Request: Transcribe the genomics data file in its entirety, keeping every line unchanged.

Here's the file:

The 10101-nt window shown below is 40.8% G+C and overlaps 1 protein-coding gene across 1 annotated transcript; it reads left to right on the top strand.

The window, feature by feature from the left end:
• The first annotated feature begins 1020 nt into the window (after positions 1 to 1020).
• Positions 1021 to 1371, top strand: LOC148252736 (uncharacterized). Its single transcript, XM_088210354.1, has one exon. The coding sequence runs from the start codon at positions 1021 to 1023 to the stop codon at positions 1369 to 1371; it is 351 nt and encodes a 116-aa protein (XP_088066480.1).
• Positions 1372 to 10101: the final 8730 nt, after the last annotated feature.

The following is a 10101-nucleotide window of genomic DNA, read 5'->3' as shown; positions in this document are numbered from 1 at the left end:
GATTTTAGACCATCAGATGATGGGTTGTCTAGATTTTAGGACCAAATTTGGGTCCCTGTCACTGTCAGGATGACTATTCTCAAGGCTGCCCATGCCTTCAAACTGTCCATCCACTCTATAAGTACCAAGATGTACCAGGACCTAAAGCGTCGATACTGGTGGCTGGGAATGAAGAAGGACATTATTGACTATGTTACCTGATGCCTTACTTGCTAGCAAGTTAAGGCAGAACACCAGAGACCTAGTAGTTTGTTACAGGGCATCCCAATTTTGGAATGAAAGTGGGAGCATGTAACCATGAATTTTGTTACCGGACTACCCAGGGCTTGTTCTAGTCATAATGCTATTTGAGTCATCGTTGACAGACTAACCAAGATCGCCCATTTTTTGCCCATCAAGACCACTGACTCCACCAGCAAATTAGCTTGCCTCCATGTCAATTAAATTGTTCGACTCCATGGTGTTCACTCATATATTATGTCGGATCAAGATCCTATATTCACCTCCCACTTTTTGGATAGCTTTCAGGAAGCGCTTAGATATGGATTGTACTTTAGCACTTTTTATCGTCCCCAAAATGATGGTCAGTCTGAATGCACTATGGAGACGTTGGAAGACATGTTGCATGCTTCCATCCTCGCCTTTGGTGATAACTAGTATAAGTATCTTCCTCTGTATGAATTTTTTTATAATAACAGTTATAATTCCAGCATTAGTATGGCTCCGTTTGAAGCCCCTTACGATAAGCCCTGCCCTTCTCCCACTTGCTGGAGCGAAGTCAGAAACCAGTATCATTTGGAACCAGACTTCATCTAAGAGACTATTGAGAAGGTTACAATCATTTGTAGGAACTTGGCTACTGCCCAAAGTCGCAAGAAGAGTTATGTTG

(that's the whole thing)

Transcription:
The 10101-nt window shown below is 40.8% G+C and overlaps 1 protein-coding gene across 1 annotated transcript; it reads left to right on the top strand.

The window, feature by feature from the left end:
• The first annotated feature begins 1020 nt into the window (after positions 1 to 1020).
• Positions 1021 to 1371, top strand: LOC148252736 (uncharacterized). Its single transcript, XM_088210354.1, has one exon. The coding sequence runs from the start codon at positions 1021 to 1023 to the stop codon at positions 1369 to 1371; it is 351 nt and encodes a 116-aa protein (XP_088066480.1).
• Positions 1372 to 10101: the final 8730 nt, after the last annotated feature.

The following is a 10101-nucleotide window of genomic DNA, read 5'->3' as shown; positions in this document are numbered from 1 at the left end:
GATTTTAGACCATCAGATGATGGGTTGTCTAGATTTTAGGACCAAATTTGGGTCCCTGTCACTGTCAGGATGACTATTCTCAAGGCTGCCCATGCCTTCAAACTGTCCATCCACTCTATAAGTACCAAGATGTACCAGGACCTAAAGCGTCGATACTGGTGGCTGGGAATGAAGAAGGACATTATTGACTATGTTACCTGATGCCTTACTTGCTAGCAAGTTAAGGCAGAACACCAGAGACCTAGTAGTTTGTTACAGGGCATCCCAATTTTGGAATGAAAGTGGGAGCATGTAACCATGAATTTTGTTACCGGACTACCCAGGGCTTGTTCTAGTCATAATGCTATTTGAGTCATCGTTGACAGACTAACCAAGATCGCCCATTTTTTGCCCATCAAGACCACTGACTCCACCAGCAAATTAGCTTGCCTCCATGTCAATTAAATTGTTCGACTCCATGGTGTTCACTCATATATTATGTCGGATCAAGATCCTATATTCACCTCCCACTTTTTGGATAGCTTTCAGGAAGCGCTTAGATATGGATTGTACTTTAGCACTTTTTATCGTCCCCAAAATGATGGTCAGTCTGAATGCACTATGGAGACGTTGGAAGACATGTTGCATGCTTCCATCCTCGCCTTTGGTGATAACTAGTATAAGTATCTTCCTCTGTATGAATTTTTTTATAATAACAGTTATAATTCCAGCATTAGTATGGCTCCGTTTGAAGCCCCTTACGATAAGCCCTGCCCTTCTCCCACTTGCTGGAGCGAAGTCAGAAACCAGTATCATTTGGAACCAGACTTCATCTAAGAGACTATTGAGAAGGTTACAATCATTTGTAGGAACTTGGCTACTGCCCAAAGTCGCAAGAAGAGTTATGTTG